The most well-known diazepam is Valium. Like Xanax, this anti-anxiety drug can be used to take the edge off a stimulant binge, but it's not coke heads and speed freaks who are dying from it. In more than nine out of 10 fatal Valium overdoses, other drugs are involved, most commonly the opioids oxycodone and fentanyl, each implicated in about a quarter of the deaths, and heroin, implicated in a fifth.

Using these drugs is dangerous. Using them under a prohibition regime is even more so. Users don't always know what they're getting, and that lack of knowledge can be fatal. If you're going to be messing with these substances, be extremely cautious. Try a test dose first. And don't do it alone. Stay safe out there.

This article was produced by Drug Reporter, a project of the Independent Media Institute.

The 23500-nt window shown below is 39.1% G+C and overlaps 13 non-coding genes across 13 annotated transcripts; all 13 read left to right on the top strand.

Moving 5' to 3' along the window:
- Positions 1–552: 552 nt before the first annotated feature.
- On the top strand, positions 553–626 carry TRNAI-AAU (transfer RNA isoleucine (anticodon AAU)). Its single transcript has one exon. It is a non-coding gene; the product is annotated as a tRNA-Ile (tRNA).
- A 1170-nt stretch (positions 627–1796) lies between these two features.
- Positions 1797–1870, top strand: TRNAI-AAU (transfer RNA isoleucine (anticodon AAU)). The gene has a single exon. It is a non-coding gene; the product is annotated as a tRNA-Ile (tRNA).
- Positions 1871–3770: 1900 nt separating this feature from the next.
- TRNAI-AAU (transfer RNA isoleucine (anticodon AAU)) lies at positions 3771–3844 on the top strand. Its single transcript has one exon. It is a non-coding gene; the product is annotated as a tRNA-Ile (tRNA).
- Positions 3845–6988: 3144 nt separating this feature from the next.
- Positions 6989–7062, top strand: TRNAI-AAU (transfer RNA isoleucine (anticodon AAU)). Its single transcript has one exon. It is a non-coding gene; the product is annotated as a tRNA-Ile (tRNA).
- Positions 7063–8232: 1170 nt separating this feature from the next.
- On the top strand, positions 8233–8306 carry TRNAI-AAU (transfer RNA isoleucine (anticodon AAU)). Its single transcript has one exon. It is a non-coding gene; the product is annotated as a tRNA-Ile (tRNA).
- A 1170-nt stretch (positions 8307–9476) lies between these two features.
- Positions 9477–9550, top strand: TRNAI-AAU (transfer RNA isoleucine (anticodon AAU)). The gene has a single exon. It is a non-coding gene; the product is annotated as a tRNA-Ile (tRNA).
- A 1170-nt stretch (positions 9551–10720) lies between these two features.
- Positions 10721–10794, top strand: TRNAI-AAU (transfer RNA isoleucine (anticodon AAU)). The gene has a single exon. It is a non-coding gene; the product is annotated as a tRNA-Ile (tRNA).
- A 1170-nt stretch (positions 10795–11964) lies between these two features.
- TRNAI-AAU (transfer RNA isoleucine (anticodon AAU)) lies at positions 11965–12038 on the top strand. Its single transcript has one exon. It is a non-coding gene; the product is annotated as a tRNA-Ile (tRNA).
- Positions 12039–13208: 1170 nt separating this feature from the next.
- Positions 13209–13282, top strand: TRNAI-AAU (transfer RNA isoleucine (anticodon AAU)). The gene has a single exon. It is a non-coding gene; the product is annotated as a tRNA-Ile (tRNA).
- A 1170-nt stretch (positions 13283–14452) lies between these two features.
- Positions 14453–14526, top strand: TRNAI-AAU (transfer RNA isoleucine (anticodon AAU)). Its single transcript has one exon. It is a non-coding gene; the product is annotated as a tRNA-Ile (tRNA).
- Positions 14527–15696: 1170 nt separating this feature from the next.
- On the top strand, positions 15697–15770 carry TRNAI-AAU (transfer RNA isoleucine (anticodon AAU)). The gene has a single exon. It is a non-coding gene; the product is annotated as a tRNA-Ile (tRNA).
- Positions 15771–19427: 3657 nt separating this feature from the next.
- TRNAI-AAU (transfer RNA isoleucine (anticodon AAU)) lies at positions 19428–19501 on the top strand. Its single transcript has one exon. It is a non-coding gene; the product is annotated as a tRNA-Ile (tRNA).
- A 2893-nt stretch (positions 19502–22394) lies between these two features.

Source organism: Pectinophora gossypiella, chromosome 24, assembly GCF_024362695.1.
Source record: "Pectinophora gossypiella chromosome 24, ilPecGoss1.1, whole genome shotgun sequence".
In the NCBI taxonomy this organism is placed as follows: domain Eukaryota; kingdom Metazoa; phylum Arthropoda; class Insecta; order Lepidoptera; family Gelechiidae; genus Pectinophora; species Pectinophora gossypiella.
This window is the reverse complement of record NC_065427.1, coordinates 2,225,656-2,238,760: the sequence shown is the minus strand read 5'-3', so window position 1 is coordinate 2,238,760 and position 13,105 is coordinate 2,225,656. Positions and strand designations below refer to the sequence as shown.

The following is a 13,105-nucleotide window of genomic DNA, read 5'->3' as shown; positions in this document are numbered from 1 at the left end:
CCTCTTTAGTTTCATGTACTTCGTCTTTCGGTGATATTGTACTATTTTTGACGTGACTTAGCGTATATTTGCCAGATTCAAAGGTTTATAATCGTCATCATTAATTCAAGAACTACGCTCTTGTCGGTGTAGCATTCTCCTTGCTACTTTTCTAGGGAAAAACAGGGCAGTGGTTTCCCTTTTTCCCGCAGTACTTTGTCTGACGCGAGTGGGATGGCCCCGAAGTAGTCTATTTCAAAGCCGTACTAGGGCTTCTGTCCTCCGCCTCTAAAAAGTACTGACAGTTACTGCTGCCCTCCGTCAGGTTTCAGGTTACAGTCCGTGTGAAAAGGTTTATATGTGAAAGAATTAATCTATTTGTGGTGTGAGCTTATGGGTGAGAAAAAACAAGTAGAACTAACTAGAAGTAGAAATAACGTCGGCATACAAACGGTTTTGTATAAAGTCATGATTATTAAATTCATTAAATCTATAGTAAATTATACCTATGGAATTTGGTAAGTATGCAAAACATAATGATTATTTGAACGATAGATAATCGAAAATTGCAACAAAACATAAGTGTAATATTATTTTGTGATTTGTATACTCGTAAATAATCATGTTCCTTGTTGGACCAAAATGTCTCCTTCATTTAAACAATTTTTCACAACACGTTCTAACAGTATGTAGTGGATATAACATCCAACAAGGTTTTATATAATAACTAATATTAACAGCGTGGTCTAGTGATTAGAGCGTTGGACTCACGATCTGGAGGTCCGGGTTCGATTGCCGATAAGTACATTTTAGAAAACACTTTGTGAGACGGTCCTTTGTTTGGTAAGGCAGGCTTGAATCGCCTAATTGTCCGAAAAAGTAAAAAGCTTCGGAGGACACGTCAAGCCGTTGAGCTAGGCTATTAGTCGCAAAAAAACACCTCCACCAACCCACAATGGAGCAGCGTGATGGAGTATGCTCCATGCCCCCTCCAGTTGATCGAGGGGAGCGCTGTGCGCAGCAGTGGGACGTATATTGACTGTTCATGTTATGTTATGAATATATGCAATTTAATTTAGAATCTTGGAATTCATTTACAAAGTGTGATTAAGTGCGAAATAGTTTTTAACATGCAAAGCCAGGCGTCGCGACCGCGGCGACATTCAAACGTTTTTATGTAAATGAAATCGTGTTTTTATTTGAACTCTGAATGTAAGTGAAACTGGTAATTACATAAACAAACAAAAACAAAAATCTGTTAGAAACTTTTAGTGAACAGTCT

Chronicle AM: Senate Passes Sentencing Reform Bill, NM Sued Over MedMJ Rules and Fees, More... (12/19/18)

A major sentencing reform bill takes a major step toward becoming law, a New Mexico medical marijuana producer is suing the state over rules and fees, and more.

Some federal drug prisoners will get relief under the bill passed by the Senate Tuesday. (nadcp.org)
Medical Marijuana

Arkansas Delays Dispensary License Announcement. The state Medical Marijuana Commission announced Tuesday it would delay its meeting to announce licenses for state dispensaries. The commission was originally scheduled to meet today but postponed that meeting until January 9. The state plans to allow dispensaries to operate in somewhere between 20 and 32 sites.

New Mexico Sued Over Edibles Rules. The state's largest medical marijuana producer has filed a lawsuit against the state health department over regulations governing edibles, salves, lotions, and other products infuse with marijuana. Ultra Health argues that the department doesn't have the authority to license legal marijuana manufacturers and that the fees are too high.

Heroin and Prescription Opioids